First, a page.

Ripley Review: Andrew Scott Cons Everyone In This Chilling, Stylish Series – SlashFilm


There’s a coldness to “Ripley,” in sharp contrast to its sunny locales. Part of this is due to the inhuman-like nature of its lead character — Tom is an enigma, and we can never really get close to him. Still, Scott’s performance and Zaillian’s direction both find ways to make us somehow care about Ripley, even when he’s committing horrible acts. We get so wrapped up in the process that the thought of him getting caught sets us on edge; despite our better natures, we want him to get away with it all. 

As good as Scott and the other actors are, Elswit’s gorgeous, haunting cinematography is the secret weapon; the real draw. The camera is often held at a distance, giving us wide-open shots of rooms with lofty ceilings, creating a great sense of infinite space. Then, in the blink of an eye, the footage will focus on a close-up of a hand; a window; an ashtray; a glass of wine; a painting. The shadowy works of Caravaggio become a touchstone — Ripley becomes enamored with him, and Elswit’s cinematography seems to mimic that blending of light and darkness at times.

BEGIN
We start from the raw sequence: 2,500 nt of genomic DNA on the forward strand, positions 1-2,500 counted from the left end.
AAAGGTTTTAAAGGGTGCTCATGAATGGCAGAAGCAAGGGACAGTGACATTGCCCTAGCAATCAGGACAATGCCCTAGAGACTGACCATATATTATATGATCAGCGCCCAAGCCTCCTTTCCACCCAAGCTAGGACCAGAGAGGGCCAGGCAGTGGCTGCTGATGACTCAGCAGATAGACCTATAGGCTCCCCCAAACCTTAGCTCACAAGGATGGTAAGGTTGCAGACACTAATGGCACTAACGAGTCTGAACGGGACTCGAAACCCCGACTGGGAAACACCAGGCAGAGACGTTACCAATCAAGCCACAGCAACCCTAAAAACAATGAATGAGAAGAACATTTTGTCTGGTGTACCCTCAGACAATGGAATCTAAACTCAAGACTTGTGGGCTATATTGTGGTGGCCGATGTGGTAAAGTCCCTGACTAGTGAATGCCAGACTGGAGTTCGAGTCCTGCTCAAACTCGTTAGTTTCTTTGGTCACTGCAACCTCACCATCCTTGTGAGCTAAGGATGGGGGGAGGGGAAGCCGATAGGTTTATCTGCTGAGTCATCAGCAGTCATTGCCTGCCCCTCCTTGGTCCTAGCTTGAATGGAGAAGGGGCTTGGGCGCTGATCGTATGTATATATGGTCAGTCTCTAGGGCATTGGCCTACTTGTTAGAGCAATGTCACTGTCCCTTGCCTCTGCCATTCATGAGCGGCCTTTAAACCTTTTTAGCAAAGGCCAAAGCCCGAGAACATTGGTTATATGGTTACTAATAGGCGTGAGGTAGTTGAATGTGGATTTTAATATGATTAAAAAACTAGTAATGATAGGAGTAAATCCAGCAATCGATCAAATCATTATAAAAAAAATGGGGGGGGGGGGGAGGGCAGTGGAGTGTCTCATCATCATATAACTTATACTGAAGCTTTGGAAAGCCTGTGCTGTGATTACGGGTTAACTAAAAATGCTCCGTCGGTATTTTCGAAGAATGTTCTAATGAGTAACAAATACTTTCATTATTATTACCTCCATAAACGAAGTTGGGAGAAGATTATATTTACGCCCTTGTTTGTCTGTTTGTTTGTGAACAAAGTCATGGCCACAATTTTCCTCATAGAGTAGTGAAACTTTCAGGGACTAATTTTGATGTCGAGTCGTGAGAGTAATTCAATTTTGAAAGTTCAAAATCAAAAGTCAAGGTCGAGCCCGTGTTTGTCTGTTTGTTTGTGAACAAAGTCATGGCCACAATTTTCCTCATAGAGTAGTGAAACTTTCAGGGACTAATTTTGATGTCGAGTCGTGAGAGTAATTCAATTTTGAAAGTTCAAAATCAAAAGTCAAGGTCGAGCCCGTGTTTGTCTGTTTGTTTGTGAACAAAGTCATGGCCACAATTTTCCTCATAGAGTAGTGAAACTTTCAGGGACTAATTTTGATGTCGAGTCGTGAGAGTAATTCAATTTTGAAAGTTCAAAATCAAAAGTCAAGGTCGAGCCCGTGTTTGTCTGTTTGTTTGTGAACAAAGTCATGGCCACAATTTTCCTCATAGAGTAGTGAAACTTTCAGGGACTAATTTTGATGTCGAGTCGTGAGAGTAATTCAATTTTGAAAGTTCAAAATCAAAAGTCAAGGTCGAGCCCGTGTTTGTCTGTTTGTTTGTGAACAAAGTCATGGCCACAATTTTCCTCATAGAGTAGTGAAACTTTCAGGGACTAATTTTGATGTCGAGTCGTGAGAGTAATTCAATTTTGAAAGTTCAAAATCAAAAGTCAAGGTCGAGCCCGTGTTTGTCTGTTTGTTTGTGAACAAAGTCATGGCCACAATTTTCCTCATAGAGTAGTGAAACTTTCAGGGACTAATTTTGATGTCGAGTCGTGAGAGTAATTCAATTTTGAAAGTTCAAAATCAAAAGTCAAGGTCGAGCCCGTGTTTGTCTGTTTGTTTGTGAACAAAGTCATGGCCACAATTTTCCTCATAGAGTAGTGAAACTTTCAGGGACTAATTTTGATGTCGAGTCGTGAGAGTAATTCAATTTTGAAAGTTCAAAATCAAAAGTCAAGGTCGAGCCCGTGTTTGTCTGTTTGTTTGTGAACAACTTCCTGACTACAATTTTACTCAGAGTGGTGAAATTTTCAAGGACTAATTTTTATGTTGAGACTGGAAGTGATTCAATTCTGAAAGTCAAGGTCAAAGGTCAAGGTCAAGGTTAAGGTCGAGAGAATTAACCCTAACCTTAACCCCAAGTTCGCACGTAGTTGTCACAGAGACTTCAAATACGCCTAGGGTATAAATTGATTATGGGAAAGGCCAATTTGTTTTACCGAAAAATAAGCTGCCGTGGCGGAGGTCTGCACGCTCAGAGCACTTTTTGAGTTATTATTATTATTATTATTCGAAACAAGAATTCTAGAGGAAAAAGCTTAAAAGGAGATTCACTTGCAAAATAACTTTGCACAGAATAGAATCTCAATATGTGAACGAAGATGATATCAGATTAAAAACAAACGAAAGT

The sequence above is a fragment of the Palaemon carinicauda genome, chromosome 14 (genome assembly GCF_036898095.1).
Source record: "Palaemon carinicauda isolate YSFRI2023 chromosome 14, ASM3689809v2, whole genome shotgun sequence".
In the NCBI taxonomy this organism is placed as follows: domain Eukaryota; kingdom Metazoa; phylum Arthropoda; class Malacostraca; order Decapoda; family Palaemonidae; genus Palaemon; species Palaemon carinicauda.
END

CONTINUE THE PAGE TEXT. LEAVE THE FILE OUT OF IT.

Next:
From a purely visual standpoint, “Ripley” is one of the best original shows Netflix has to offer. Story-wise, it feels slightly lopsided — as if there’s not quite enough here to sustain eight episodes. And yet, should Zaillian and Netflix continue onward and adapt Highsmith’s other Ripley novels into new seasons, I’d gladly return to this world. I want to see what Tom Ripley gets up to next. 

/Film Rating: 7 out of 10

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